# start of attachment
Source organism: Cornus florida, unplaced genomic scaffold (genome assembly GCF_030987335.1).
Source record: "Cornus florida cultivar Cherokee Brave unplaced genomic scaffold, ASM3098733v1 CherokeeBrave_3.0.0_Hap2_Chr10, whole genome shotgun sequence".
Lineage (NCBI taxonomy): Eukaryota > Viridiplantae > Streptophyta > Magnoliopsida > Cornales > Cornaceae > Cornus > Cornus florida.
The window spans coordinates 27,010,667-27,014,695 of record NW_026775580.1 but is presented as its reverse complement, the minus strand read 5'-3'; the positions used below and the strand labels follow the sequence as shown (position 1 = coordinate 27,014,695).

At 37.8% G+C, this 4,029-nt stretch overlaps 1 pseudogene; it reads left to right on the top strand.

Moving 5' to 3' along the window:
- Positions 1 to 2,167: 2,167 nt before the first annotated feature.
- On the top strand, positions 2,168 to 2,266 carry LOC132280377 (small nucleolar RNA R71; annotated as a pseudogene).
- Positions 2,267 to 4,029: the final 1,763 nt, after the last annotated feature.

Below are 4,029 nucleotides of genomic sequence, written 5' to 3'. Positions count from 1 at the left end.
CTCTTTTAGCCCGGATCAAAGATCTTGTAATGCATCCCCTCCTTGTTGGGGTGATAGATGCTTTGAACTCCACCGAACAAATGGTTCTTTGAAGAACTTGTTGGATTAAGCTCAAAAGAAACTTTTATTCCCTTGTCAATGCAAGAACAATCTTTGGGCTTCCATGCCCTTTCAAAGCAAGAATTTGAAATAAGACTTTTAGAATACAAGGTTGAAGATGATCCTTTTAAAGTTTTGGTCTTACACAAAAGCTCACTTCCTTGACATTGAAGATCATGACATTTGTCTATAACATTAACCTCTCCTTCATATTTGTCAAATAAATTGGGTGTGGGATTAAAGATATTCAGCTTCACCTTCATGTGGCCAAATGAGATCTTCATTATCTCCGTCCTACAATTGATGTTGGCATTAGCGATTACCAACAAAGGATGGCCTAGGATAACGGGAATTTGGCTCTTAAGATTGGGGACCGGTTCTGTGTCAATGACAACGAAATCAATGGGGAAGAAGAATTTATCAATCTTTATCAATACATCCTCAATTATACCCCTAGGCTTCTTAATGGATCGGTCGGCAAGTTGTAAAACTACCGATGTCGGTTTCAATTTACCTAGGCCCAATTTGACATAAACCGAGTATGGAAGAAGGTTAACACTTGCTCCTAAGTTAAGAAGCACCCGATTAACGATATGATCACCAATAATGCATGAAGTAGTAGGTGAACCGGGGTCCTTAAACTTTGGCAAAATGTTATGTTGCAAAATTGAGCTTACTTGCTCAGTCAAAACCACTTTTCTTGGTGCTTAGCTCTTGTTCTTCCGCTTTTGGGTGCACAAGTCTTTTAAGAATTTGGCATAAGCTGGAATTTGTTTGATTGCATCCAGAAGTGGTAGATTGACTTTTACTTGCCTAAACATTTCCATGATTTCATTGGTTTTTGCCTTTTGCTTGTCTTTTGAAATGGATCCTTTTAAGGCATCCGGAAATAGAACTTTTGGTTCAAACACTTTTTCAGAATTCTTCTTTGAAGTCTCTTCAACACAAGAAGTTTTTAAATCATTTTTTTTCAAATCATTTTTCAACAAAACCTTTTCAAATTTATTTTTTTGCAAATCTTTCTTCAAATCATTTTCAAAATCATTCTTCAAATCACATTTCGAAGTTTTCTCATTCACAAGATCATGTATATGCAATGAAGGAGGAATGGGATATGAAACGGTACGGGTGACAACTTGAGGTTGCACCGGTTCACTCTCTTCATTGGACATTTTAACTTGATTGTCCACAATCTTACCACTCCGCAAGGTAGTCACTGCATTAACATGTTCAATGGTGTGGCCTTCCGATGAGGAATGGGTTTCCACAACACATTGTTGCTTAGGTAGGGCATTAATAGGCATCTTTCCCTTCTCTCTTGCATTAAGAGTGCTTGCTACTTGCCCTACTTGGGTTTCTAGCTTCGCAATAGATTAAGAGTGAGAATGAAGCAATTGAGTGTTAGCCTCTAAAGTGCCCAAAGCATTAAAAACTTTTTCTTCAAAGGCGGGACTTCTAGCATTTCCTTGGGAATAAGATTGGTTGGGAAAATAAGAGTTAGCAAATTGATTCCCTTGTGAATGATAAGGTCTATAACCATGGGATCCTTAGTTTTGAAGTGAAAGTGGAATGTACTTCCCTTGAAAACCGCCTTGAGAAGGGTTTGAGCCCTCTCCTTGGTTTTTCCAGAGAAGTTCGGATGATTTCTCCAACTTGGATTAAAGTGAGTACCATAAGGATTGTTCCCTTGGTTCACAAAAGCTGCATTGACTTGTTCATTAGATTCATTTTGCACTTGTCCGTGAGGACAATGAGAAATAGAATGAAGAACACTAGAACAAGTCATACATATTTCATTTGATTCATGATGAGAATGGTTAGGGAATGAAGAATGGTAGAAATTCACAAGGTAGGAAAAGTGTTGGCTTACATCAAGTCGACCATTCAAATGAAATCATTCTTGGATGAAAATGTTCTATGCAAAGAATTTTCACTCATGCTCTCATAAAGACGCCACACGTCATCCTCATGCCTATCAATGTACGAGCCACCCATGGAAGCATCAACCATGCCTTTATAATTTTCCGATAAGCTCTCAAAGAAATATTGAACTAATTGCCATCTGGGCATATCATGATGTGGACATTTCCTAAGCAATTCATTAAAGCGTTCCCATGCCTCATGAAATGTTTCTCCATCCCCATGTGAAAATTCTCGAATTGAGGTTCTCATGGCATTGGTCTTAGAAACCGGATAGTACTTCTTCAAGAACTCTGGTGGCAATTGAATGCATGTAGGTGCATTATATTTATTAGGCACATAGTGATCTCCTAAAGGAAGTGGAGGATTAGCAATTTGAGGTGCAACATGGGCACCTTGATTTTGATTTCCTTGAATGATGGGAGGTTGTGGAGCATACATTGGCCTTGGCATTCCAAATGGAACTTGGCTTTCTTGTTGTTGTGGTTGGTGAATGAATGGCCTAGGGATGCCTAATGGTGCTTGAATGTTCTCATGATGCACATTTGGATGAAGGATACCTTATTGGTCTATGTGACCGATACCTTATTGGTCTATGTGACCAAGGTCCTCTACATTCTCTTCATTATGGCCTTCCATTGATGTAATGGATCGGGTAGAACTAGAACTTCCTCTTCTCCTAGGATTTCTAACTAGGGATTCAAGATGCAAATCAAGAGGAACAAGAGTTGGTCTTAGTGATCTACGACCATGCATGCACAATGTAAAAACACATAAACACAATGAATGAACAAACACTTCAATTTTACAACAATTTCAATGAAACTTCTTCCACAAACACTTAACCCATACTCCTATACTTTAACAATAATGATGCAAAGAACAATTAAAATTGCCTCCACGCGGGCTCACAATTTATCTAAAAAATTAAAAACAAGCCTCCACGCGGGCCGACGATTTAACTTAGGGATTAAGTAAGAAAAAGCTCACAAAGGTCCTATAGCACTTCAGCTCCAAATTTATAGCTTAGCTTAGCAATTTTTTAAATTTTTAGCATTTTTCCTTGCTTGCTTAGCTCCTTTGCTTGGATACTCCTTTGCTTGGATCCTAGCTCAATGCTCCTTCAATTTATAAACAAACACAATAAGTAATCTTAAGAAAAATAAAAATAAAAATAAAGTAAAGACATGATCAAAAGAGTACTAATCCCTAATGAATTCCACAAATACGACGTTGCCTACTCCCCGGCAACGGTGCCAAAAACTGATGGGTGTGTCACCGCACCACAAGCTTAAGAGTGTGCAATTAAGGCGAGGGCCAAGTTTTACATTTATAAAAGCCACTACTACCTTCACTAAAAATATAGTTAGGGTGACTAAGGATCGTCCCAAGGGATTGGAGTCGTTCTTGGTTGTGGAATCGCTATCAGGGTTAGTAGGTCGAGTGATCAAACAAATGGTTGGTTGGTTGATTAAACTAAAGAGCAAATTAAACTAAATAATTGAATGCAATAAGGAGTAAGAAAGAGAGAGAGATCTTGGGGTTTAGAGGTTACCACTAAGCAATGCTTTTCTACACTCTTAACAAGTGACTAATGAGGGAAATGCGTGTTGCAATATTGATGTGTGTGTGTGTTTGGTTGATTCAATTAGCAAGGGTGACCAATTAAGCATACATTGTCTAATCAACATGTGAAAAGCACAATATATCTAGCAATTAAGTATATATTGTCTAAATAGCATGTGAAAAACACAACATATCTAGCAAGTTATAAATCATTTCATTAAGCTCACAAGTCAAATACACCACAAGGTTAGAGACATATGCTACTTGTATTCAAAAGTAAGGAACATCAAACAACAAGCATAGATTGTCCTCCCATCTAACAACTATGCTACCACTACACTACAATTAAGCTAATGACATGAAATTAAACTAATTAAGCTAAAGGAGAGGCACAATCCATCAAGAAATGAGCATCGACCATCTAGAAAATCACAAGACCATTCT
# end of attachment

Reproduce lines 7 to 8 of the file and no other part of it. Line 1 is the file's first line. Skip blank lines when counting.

- Positions 1 to 2,167: 2,167 nt before the first annotated feature.
- On the top strand, positions 2,168 to 2,266 carry LOC132280377 (small nucleolar RNA R71; annotated as a pseudogene).